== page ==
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plate cost ANALYSIS

All restaurateurs would agree that controlling food costs is a primary constituent of any winning operating formula. Culinary schools cover the subject in detail, and self-taught chef/owners develop a working system or quickly go out of business. At Toulouse and Portofino, my restaurants in Atlanta, we’ve developed a method of costing out each menu item plate we serve. This technique has become an indispensable tool, and all you need is a good computer spreadsheet program and a resolute commitment to facing the reality of the numbers it generates.

We start by creating costing spreadsheets for every sauce, garnish, and component ingredient that ends up on a menu-item plate. Each number is entered in a spreadsheet field that is linked by a formula to a field in the menu item plate spreadsheet.


Whenever the price of potatoes changes, for example, any menu item utilizing potatoes is updated. This could be potatoes as an item on a plate or potatoes as an ingredient in a dish (e.g., potato soup).


The spreadsheet for cucumber vinaigrette, is one of the components for our Soy Tuna plate.


The Soy Tuna menu item spreadsheet lists the current costs of all its component parts (including the costs transferred from the cucumber vinaigrette spreadsheet) in column B. These costs, when multiplied by the amount of the component unit used in the menu item (column C), are used to determine the total cost of the menu item (column D). Spoilage, an important consideration in determining true cost, is factored into the total cost (column E).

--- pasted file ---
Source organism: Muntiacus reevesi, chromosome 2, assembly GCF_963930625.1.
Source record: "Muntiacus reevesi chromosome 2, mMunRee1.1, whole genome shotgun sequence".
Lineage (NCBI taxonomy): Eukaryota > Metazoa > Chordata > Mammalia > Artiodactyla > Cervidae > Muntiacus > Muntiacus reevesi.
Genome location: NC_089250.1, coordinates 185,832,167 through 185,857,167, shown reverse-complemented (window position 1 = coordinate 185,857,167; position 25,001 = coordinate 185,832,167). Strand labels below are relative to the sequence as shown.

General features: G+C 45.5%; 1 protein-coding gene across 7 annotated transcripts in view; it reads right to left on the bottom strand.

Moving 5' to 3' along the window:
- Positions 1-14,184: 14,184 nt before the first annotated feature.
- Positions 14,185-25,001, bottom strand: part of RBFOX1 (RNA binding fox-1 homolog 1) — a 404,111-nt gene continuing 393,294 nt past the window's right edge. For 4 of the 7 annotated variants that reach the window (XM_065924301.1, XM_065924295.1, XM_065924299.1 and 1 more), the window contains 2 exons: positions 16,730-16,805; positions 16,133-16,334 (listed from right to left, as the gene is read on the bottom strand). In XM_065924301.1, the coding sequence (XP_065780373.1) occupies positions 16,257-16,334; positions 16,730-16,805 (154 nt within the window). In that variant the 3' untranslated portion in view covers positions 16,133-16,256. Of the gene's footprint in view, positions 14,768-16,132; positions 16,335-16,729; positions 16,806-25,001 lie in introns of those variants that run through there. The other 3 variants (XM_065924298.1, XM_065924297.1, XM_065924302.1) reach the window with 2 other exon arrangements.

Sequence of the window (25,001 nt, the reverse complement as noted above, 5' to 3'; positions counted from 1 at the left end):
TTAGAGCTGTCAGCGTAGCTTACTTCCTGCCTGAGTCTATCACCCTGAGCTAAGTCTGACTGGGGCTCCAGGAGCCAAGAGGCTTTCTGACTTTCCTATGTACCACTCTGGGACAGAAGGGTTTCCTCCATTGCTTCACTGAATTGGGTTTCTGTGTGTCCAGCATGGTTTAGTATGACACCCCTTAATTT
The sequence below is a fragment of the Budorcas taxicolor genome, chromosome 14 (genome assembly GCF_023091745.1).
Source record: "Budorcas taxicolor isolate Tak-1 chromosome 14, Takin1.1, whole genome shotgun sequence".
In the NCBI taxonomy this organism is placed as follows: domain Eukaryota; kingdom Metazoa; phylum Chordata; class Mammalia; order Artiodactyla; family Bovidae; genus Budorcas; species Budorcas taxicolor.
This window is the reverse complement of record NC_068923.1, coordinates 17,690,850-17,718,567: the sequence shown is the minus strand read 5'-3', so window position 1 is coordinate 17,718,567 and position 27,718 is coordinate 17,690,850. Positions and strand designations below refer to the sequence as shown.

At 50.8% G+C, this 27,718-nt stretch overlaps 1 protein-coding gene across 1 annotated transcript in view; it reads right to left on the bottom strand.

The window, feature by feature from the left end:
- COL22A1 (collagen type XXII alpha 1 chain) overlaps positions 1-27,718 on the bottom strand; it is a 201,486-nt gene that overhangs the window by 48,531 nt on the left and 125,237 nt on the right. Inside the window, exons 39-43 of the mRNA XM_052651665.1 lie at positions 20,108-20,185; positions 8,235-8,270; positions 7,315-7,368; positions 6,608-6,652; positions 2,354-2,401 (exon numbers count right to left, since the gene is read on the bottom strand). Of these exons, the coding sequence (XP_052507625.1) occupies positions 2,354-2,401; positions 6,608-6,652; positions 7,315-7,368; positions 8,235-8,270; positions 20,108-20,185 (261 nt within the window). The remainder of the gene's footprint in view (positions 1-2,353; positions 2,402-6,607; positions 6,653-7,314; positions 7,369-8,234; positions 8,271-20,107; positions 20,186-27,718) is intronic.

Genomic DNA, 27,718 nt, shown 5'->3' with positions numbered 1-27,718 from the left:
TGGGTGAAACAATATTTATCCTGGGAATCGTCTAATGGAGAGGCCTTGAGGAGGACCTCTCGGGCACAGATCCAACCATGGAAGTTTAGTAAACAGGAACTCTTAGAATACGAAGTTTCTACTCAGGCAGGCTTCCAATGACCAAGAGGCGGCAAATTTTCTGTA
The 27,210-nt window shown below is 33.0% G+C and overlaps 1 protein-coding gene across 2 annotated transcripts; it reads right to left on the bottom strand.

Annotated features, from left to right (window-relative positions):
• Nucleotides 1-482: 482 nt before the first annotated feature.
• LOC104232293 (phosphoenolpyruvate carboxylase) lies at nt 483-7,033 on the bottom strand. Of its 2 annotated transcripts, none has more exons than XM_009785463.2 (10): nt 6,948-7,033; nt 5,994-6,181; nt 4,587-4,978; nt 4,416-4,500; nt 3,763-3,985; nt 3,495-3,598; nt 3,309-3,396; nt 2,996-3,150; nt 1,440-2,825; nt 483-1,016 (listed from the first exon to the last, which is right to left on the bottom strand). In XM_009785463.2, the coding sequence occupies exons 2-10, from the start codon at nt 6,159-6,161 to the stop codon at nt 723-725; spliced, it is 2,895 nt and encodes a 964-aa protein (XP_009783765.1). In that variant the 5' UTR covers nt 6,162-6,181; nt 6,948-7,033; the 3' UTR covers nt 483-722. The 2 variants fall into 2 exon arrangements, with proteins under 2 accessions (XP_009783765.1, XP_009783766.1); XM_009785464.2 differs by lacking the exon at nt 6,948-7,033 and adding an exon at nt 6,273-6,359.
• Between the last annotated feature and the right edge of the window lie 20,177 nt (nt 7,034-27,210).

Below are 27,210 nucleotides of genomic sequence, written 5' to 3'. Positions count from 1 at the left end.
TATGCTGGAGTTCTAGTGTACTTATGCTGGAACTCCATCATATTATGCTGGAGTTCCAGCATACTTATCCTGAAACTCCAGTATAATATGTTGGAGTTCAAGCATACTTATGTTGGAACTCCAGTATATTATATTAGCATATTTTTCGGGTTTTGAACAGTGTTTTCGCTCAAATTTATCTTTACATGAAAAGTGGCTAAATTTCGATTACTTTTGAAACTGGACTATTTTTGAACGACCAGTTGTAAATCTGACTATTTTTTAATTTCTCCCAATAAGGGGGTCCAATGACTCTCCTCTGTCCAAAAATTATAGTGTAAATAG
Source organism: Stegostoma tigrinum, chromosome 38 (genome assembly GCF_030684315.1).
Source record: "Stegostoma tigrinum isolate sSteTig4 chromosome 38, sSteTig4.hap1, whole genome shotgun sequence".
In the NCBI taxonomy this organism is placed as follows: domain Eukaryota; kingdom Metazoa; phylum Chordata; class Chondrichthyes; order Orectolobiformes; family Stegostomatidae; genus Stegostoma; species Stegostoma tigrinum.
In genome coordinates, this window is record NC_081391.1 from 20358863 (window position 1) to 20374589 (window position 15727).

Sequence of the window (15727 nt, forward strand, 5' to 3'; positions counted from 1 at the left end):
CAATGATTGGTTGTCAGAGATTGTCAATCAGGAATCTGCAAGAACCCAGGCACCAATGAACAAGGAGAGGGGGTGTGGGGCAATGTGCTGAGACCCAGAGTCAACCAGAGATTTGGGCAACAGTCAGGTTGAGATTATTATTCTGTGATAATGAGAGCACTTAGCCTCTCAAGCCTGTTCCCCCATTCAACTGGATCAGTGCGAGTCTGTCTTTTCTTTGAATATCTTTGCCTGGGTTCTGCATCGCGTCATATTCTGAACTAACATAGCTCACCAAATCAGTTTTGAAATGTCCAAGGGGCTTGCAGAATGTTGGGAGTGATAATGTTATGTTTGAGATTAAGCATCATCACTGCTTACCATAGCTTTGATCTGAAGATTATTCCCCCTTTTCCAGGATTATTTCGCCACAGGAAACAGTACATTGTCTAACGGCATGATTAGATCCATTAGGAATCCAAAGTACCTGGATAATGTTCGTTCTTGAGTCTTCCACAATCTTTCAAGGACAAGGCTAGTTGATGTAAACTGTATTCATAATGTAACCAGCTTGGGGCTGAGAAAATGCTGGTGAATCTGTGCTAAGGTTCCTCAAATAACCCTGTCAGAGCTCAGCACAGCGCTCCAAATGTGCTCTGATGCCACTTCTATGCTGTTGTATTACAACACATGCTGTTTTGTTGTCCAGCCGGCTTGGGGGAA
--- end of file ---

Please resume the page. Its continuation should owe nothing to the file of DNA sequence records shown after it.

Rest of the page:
I can decide to raise the menu price (column F) if the percentage of cost of goods sold (column G = column E ÷ column F) or the multiple (column H = column F ÷ column E) begins to spiral out of desirable parameters. By inputting different menu prices, I can see exactly what dollar profit contribution (columns J and K) the proposed change will make based on real units sold per four-week period (column I).



We always had pieces of the food-costing puzzle in place, but when we extended it to cover every food item and linked it to constantly changing costs using this spreadsheet method, the results were a revelation to both me and the chef. We now know exactly what profits we are generating as food costs change and whether we must change menu prices - and by how much - to maintain margins. By adopting this system, so can you.

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